Many households harbor a threat to young children that safety regulations, surprisingly, have overlooked: glass-topped tables and tables with glass panels. A review by Children’s Hospital Boston, in collaboration with Consumers Union, the nonprofit publisher of Consumer Reports, finds that glass-table injuries aren’t as rare as one might think, and that many could have been avoided had tempered glass been used.
The report appears in the March issue of Pediatric Emergency Care. Consumer tips and information on other safety-related issues are available in the Consumer Reports safety blog.
Although glass doors and windshields are mandated to contain tempered glass, which is four to five times stronger than standard glass and breaks into small fragments that are unlikely to cause injury, no such mandates apply to glass tables, whether patio or indoor furniture. Injuries are typically caused when children jump, sit, or fall on glass tables or knock them over. The shattered glass — or jagged edges of broken tables — can cause severe lacerations, leaving disfiguring scars and damaging tendons and nerves.
“Huge shards of glass are basically like knives. If they sever an artery, they can cause uncontrolled bleeding, and the injury can be fatal,” says Amir Kimia of the Division of Emergency Medicine at Children’s Hospital Boston, who led the study.
Last December, a Rhode Island girl died from a severe puncture wound to her leg. After earlier media reports about children seen at Children’s Hospital Boston with severe lacerations, Consumers Union collaborated with Kimia on a systematic study.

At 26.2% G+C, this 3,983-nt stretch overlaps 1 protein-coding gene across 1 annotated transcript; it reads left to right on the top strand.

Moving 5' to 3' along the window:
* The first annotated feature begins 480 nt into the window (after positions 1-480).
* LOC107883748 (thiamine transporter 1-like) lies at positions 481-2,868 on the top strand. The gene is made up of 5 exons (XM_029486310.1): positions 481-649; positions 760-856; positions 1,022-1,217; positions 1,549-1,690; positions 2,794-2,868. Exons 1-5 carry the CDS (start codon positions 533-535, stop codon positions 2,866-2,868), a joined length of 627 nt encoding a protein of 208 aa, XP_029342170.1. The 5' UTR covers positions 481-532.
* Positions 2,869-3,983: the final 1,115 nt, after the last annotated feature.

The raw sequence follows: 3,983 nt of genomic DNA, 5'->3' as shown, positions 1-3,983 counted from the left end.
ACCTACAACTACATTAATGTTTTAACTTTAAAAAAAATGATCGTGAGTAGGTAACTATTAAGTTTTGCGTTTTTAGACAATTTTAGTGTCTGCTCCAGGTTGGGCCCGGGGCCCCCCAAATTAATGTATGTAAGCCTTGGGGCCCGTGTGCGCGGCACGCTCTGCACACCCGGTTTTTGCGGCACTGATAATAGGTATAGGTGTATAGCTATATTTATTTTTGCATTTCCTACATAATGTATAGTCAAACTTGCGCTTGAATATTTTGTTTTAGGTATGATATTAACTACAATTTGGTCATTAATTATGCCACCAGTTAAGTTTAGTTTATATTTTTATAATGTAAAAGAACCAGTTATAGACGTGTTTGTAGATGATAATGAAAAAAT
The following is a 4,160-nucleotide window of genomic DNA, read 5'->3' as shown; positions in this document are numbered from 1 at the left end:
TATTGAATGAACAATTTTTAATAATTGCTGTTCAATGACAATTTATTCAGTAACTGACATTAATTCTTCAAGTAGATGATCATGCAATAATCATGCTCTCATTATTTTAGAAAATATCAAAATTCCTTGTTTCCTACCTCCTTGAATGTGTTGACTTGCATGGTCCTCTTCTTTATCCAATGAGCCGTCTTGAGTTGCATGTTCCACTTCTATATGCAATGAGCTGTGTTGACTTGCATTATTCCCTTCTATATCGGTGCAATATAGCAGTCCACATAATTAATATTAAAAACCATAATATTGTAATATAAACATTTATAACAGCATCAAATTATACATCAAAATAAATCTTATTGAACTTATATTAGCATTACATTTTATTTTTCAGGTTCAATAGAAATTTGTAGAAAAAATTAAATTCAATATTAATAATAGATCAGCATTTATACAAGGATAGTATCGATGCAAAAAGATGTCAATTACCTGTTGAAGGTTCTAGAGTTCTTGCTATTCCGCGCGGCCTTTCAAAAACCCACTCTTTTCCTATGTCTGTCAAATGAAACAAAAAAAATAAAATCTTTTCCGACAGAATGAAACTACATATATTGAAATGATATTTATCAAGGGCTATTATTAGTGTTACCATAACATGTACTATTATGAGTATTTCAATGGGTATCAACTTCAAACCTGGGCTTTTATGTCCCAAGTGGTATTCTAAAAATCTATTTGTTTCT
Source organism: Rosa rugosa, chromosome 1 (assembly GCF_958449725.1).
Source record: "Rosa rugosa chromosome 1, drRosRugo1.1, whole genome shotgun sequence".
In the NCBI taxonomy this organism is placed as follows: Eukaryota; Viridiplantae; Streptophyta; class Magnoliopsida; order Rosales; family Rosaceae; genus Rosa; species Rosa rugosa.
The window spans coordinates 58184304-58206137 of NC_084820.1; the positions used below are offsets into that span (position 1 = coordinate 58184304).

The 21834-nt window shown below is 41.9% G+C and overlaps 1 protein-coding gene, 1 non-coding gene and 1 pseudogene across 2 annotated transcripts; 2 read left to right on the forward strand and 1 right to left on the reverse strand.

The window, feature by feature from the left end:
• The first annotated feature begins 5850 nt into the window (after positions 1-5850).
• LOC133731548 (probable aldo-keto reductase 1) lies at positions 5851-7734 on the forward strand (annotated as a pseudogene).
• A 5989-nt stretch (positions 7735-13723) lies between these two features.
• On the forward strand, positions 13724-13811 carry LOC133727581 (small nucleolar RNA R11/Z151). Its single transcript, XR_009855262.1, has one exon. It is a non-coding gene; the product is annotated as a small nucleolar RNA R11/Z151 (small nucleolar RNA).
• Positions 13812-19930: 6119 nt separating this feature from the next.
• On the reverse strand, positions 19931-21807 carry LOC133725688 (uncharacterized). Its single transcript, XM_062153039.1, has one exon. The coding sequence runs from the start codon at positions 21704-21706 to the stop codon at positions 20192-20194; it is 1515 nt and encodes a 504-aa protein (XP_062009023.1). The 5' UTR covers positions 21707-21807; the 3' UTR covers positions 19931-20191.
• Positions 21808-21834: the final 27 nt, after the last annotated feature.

“This is a serious safety hazard with a simple remedy,” says Donald Mays, senior director of product safety and technical policy for Consumers Union. “The use of tempered glass can significantly reduce the more than 20,000 serious injuries incurred each year from the use of common annealed glass in furniture.”
Using a computer algorithm to search electronic records, Kimia and colleagues identified 174 glass-table injuries logged by Children’s emergency department between 1995 and 2007. On reviewing the patients’ charts, they concluded that half of the injuries would have been preventable or less severe with safety glass.
Almost two-thirds of patients were boys, and the median age was 3.4 years. Cuts were most often on the face, especially in young children, followed by feet, legs, hands, and arms. Forty percent of patients needed imaging to find buried pieces of glass, and 80 percent needed surgical repair.
Kimia notes that although some glass furniture uses tempered glass, there’s no way to tell by simply looking at it. Promulgation of mandatory standards can ensure that all glass furniture manufactured in the future will enhance the safety of furniture with glass.
Lois Lee, director of the Injury Prevention Program at Children’s and also of Children’s Division of Emergency Medicine, was senior author of the study, which was conducted without outside funding. The team is now investigating two other glass-related safety threats: glass thermometers and Christmas ornaments.